- The Washington Times
Sunday, September 13, 2020

Former FDA Commissioner Scott Gottlieb said Sunday that “the White House leadership was failed by health officials” early on in the novel coronavirus crisis by U.S. health officials who may have given President Trump a too-optimistic diagnosis.

Mr. Gottlieb said that Centers for Disease Control officials were relying in February on the “influenza-like illness surveillance network,” which showed no spike in patients with respiratory symptoms, causing them to conclude that “the coronavirus must not be spreading.”


“I was talking to White House officials over this time period. They were adamant about that,” Mr. Gottlieb said on CBS’s “Face the Nation.” “And I suspect the president was being told as well that this virus wasn’t spreading in the United States. And that may have impacted what he did and didn’t say, and his willingness to, as he said, talk it down a little bit, because he was of the perception that this was not spreading here in the United States.”

Mr. Trump has come under fire for saying in a newly released Feb. 7 interview with author Bob Woodward that the coronavirus was “more deadly than even your strenuous flus,” perhaps five times more deadly, but that he sought to play down the severity to avoid “creating a panic.”

The problem, said Mr. Gottlieb, is that “we were situationally blind” in February. The World Health Organization did not declare a pandemic until March 11, and the United States followed two days later by declaring a national emergency.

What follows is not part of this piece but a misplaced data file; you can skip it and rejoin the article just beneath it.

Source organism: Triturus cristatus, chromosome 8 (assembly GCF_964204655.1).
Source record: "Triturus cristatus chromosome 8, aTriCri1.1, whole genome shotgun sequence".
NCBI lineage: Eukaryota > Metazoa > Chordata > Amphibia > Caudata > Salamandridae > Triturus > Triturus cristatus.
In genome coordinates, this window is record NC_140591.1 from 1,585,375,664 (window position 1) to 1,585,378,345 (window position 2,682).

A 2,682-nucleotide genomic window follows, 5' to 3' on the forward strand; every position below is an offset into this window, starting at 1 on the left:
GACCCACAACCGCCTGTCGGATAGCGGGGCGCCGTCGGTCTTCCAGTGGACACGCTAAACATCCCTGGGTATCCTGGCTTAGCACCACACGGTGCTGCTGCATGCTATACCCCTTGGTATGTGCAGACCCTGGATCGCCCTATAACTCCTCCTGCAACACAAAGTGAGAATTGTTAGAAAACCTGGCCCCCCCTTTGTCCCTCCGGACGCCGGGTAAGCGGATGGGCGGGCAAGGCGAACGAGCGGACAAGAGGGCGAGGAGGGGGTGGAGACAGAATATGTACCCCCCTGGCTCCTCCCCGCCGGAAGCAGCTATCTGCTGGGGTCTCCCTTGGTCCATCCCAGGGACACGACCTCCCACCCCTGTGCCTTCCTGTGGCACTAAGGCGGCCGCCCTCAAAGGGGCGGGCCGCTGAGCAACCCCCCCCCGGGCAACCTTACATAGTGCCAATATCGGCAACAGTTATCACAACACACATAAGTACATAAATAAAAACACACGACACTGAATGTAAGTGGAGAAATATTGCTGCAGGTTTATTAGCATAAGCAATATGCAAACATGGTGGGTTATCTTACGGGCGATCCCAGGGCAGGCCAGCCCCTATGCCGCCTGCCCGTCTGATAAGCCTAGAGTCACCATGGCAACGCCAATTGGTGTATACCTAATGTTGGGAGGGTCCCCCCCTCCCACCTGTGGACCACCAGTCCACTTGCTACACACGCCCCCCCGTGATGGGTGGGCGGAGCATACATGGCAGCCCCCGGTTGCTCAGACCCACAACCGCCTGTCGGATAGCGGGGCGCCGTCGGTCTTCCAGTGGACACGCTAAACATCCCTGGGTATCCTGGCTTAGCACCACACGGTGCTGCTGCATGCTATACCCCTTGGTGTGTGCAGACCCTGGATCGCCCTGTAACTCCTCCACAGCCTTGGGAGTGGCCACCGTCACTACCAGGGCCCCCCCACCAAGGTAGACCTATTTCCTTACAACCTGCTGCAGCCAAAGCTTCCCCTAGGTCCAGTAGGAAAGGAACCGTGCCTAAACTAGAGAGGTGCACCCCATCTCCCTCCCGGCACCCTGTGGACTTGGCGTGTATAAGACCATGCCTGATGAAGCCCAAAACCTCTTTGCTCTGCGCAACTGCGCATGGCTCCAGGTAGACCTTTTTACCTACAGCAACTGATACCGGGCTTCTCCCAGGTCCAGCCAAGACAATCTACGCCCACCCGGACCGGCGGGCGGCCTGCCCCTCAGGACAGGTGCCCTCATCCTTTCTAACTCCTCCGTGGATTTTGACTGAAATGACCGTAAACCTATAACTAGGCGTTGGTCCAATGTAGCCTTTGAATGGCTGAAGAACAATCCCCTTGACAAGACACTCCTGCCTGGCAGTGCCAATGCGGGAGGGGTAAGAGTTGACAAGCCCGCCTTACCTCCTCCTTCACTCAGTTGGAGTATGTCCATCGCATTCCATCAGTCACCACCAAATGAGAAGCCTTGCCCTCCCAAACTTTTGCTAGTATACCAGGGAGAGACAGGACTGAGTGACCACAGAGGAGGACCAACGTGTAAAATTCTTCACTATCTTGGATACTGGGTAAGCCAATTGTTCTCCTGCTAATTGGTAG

“We had no idea where this virus was and wasn’t spreading,” he said. “And so when it came time to have to shut down cities, rather than focus on the cities that were truly epidemic, like New York City, we went for a simultaneous shutdown order across the whole country when that was unnecessary now, in retrospect, because there were a lot of cities where the virus wasn’t spreading at that time.”

Mr. Gottlieb, who served as head of the FDA from 2017-19, said that health officials “did not have a diagnostic in the field, so we couldn’t screen for it. We should have. We should have started working on that in January.”

The other lapse was that the surveillance system was built for the flu, not the coronavirus, which was not as sensitive in detecting for COVID-19 spread because “the two viruses spread very differently.”

“That really was the tragic mistake, not just that we didn’t have the information, but we were so confident in drawing conclusions off of what proved to be faulty information and incomplete information,” said Mr. Gottlieb.

The result, he said, is that “the White House did not have the information they need to make decisions,” which is a key function of government agencies.

“I had a lot of conversations with the White House over this time period because I was concerned it was spreading here, and I was pushing them on that,” said Mr. Gottlieb, a senior research fellow at the American Enterprise Institute.

“And they were telling me over and over that they were hearing from top officials from the agencies that they were pretty confident that it wasn’t spreading here,” Mr. Gottlieb said. “I think when history looks back, that’s going to be a key moment. That’s what was going on over February.”


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